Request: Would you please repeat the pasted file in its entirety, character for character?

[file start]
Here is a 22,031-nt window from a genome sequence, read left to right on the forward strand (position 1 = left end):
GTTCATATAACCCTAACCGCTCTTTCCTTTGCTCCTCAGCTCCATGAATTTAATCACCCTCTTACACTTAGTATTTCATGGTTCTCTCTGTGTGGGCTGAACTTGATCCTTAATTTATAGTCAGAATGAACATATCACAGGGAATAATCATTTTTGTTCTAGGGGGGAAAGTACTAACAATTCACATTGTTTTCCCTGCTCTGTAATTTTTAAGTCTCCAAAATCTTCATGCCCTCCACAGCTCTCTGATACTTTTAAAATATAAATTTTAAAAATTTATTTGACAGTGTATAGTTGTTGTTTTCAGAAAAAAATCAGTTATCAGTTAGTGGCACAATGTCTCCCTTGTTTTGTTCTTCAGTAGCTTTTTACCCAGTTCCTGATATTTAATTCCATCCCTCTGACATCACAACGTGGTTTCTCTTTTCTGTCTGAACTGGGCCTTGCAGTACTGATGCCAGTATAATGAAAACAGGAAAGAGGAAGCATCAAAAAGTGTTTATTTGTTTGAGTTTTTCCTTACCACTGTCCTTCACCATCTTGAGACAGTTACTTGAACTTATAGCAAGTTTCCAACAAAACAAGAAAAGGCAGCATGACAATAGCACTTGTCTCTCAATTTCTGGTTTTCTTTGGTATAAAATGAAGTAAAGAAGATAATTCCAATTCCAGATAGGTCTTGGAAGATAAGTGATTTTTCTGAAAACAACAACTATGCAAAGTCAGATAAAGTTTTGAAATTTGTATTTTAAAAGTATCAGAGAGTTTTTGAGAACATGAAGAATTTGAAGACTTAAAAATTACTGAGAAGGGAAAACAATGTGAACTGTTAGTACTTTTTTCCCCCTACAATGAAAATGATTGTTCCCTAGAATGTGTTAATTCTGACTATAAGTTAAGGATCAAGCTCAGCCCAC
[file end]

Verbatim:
Here is a 22,031-nt window from a genome sequence, read left to right on the forward strand (position 1 = left end):
GTTCATATAACCCTAACCGCTCTTTCCTTTGCTCCTCAGCTCCATGAATTTAATCACCCTCTTACACTTAGTATTTCATGGTTCTCTCTGTGTGGGCTGAACTTGATCCTTAATTTATAGTCAGAATGAACATATCACAGGGAATAATCATTTTTGTTCTAGGGGGGAAAGTACTAACAATTCACATTGTTTTCCCTGCTCTGTAATTTTTAAGTCTCCAAAATCTTCATGCCCTCCACAGCTCTCTGATACTTTTAAAATATAAATTTTAAAAATTTATTTGACAGTGTATAGTTGTTGTTTTCAGAAAAAAATCAGTTATCAGTTAGTGGCACAATGTCTCCCTTGTTTTGTTCTTCAGTAGCTTTTTACCCAGTTCCTGATATTTAATTCCATCCCTCTGACATCACAACGTGGTTTCTCTTTTCTGTCTGAACTGGGCCTTGCAGTACTGATGCCAGTATAATGAAAACAGGAAAGAGGAAGCATCAAAAAGTGTTTATTTGTTTGAGTTTTTCCTTACCACTGTCCTTCACCATCTTGAGACAGTTACTTGAACTTATAGCAAGTTTCCAACAAAACAAGAAAAGGCAGCATGACAATAGCACTTGTCTCTCAATTTCTGGTTTTCTTTGGTATAAAATGAAGTAAAGAAGATAATTCCAATTCCAGATAGGTCTTGGAAGATAAGTGATTTTTCTGAAAACAACAACTATGCAAAGTCAGATAAAGTTTTGAAATTTGTATTTTAAAAGTATCAGAGAGTTTTTGAGAACATGAAGAATTTGAAGACTTAAAAATTACTGAGAAGGGAAAACAATGTGAACTGTTAGTACTTTTTTCCCCCTACAATGAAAATGATTGTTCCCTAGAATGTGTTAATTCTGACTATAAGTTAAGGATCAAGCTCAGCCCAC